Found it:

      Donut Man
      (626) 335-9111
      915 E Route 66
      Glendora, CA

    2. You're not crazy...

      Today, BF and I walked almost five miles to and five miles back from Delicieuse (Redondo Beach) for the first time after reading about their specialty ice creams made with goat's milk. With only 15 minutes left until closing, we literally ran half a mile for ice cream! When we got there, we were totally out of breath and sopping wet with sweat and sooo happy. I wish I had a picture of the sweet little old man sitting at the doorway when we entered! After welcoming us in and without having to ask for a sample, he started to give us spoon after spoon of each flavor to taste. After trying all the unique flavors such as lemon-basil sorbet, caramel w/salt, and peach-rosemary to name a few, we settled with chocolate millionare (deep dark chocolate) and chocolate hazelnut. Although it was past their closing hour, the owner allowed us to sit in their cute little dining room to enjoy their ice cream and bask in our little moment of glory and victory over time, not to mention, being guilt-free of the calories we were about to consume...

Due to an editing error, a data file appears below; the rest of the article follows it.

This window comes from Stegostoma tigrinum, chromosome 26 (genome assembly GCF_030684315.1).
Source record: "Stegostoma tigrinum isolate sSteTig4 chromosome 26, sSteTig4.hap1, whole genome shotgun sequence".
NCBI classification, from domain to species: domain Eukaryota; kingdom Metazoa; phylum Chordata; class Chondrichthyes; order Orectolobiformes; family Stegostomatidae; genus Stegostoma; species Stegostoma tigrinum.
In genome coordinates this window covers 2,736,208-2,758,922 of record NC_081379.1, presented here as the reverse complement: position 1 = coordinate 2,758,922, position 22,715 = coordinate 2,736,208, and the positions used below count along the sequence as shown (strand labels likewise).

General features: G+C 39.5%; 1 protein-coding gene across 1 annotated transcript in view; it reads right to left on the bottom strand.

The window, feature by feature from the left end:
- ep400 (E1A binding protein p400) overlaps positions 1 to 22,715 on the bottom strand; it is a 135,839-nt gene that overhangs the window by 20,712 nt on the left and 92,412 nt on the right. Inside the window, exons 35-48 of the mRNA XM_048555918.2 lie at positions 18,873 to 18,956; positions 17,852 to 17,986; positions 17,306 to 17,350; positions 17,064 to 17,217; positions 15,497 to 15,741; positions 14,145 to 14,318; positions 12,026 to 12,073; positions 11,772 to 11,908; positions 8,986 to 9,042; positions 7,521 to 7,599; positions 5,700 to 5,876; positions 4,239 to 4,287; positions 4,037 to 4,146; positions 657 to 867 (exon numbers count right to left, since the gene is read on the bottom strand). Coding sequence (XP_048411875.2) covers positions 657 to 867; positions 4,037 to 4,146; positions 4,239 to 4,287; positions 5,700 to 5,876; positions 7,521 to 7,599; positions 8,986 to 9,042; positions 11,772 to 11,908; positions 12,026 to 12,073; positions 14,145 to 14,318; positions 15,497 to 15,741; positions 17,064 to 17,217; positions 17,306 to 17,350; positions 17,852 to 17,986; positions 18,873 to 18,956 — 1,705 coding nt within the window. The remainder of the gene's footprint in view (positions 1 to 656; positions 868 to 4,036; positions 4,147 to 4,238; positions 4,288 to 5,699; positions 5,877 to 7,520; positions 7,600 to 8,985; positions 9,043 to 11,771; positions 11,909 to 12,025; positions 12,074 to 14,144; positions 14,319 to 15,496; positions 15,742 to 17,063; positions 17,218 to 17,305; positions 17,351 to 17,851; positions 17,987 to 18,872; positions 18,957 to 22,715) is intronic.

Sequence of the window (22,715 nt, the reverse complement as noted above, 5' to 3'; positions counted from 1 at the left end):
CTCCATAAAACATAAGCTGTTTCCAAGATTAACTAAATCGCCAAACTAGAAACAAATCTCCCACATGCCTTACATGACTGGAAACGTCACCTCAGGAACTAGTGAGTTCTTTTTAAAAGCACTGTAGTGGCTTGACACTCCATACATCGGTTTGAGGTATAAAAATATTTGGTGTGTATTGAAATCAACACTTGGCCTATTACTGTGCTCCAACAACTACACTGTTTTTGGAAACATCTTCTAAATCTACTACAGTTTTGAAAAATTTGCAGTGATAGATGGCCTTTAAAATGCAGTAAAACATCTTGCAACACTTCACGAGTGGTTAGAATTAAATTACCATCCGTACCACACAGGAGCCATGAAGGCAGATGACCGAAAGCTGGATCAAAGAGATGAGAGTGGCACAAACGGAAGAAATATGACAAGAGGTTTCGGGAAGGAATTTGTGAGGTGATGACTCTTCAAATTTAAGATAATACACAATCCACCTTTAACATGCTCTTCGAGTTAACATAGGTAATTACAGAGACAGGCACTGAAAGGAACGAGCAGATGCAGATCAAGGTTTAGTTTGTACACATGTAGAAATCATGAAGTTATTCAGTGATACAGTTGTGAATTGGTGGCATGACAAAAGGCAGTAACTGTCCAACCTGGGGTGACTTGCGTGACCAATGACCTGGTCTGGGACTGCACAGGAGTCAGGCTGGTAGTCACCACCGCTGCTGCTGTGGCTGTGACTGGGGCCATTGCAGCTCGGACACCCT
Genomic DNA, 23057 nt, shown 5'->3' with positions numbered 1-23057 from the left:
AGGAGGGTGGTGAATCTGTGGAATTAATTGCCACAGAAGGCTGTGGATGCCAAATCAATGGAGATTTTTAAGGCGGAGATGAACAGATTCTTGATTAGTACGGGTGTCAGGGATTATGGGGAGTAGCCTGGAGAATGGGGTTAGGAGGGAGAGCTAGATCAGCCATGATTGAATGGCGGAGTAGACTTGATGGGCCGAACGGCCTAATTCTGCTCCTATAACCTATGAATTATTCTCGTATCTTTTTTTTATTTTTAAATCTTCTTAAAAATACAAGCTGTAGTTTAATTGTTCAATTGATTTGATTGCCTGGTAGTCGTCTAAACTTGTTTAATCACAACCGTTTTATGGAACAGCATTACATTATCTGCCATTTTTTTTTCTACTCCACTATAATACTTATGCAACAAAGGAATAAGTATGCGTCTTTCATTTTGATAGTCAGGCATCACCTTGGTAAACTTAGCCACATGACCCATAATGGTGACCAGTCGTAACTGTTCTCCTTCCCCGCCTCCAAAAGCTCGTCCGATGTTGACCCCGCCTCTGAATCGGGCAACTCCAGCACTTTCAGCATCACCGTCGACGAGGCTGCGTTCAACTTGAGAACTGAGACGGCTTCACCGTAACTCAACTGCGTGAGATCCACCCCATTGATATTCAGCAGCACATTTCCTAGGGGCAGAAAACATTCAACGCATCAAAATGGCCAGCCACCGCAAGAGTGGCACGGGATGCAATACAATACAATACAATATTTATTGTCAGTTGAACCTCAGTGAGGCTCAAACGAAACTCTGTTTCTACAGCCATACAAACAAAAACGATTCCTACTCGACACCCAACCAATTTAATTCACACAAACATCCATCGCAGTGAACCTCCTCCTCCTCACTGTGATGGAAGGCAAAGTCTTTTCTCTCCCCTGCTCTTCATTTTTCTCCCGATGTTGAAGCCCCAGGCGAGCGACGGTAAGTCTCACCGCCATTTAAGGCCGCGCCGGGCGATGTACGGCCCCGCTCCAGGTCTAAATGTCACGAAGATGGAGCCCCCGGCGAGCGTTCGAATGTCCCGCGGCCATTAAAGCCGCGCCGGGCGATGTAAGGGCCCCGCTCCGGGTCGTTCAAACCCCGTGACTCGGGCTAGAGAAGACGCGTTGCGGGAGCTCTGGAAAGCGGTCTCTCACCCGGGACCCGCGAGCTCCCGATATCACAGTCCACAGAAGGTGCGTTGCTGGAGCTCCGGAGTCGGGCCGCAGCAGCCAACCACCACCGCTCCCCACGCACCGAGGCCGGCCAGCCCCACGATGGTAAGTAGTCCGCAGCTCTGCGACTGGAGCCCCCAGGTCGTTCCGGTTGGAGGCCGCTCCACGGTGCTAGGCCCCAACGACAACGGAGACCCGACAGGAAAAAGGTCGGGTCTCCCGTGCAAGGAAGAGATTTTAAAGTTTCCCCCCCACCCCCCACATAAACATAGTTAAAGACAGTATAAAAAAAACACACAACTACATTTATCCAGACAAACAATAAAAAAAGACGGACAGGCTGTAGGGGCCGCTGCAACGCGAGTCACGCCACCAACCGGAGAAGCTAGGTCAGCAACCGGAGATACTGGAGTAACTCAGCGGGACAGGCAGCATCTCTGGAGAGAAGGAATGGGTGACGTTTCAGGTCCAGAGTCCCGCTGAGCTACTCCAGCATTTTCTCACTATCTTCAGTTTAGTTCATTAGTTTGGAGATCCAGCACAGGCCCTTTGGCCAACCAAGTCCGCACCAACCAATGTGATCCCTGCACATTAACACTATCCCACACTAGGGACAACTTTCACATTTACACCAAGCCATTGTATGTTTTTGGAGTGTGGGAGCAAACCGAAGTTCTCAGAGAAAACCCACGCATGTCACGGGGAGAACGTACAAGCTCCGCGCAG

For us, its like an adventure...Reading, searching, hunting, trekking, traveling experiencing, and remembering...
      Our lives are centered around food and I wouldn't have it any other way. Yes, we've had our share of disappointments and we could have easily been greeted with a CLOSED sign after walking five miles, but honestly, the sweet isn't as sweet without the sour.